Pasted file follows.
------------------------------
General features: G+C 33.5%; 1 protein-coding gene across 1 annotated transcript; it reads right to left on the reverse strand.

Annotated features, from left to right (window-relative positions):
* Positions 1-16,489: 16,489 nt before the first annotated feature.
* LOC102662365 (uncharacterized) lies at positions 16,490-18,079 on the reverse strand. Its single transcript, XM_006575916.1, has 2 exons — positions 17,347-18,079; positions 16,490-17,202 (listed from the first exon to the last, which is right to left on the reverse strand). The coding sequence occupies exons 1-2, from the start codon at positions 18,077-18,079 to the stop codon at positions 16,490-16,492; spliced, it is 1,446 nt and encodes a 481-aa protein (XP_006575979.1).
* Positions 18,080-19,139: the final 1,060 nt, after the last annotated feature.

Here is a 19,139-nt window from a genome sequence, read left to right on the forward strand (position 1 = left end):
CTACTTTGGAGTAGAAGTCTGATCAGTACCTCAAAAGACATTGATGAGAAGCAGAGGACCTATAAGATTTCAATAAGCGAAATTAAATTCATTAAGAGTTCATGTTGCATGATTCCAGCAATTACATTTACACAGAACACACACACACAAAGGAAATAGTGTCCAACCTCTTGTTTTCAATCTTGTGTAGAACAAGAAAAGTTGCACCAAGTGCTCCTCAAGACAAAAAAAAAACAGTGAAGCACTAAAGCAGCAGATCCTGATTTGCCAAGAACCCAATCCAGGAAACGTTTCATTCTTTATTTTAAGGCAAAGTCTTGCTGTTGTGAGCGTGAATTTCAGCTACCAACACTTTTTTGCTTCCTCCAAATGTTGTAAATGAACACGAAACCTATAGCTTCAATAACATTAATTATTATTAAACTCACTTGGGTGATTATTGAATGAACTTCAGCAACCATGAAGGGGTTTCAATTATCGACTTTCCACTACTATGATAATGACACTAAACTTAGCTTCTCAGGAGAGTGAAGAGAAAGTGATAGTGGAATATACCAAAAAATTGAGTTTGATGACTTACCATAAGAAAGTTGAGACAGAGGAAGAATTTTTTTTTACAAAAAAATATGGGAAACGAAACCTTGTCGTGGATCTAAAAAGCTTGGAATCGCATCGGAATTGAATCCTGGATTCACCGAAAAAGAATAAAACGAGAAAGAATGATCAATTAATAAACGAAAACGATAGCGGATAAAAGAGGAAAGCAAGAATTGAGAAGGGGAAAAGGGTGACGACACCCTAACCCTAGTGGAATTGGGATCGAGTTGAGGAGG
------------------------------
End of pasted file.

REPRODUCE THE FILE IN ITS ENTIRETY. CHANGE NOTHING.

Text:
General features: G+C 33.5%; 1 protein-coding gene across 1 annotated transcript; it reads right to left on the reverse strand.

Annotated features, from left to right (window-relative positions):
* Positions 1-16,489: 16,489 nt before the first annotated feature.
* LOC102662365 (uncharacterized) lies at positions 16,490-18,079 on the reverse strand. Its single transcript, XM_006575916.1, has 2 exons — positions 17,347-18,079; positions 16,490-17,202 (listed from the first exon to the last, which is right to left on the reverse strand). The coding sequence occupies exons 1-2, from the start codon at positions 18,077-18,079 to the stop codon at positions 16,490-16,492; spliced, it is 1,446 nt and encodes a 481-aa protein (XP_006575979.1).
* Positions 18,080-19,139: the final 1,060 nt, after the last annotated feature.

Here is a 19,139-nt window from a genome sequence, read left to right on the forward strand (position 1 = left end):
CTACTTTGGAGTAGAAGTCTGATCAGTACCTCAAAAGACATTGATGAGAAGCAGAGGACCTATAAGATTTCAATAAGCGAAATTAAATTCATTAAGAGTTCATGTTGCATGATTCCAGCAATTACATTTACACAGAACACACACACACAAAGGAAATAGTGTCCAACCTCTTGTTTTCAATCTTGTGTAGAACAAGAAAAGTTGCACCAAGTGCTCCTCAAGACAAAAAAAAAACAGTGAAGCACTAAAGCAGCAGATCCTGATTTGCCAAGAACCCAATCCAGGAAACGTTTCATTCTTTATTTTAAGGCAAAGTCTTGCTGTTGTGAGCGTGAATTTCAGCTACCAACACTTTTTTGCTTCCTCCAAATGTTGTAAATGAACACGAAACCTATAGCTTCAATAACATTAATTATTATTAAACTCACTTGGGTGATTATTGAATGAACTTCAGCAACCATGAAGGGGTTTCAATTATCGACTTTCCACTACTATGATAATGACACTAAACTTAGCTTCTCAGGAGAGTGAAGAGAAAGTGATAGTGGAATATACCAAAAAATTGAGTTTGATGACTTACCATAAGAAAGTTGAGACAGAGGAAGAATTTTTTTTTACAAAAAAATATGGGAAACGAAACCTTGTCGTGGATCTAAAAAGCTTGGAATCGCATCGGAATTGAATCCTGGATTCACCGAAAAAGAATAAAACGAGAAAGAATGATCAATTAATAAACGAAAACGATAGCGGATAAAAGAGGAAAGCAAGAATTGAGAAGGGGAAAAGGGTGACGACACCCTAACCCTAGTGGAATTGGGATCGAGTTGAGGAGG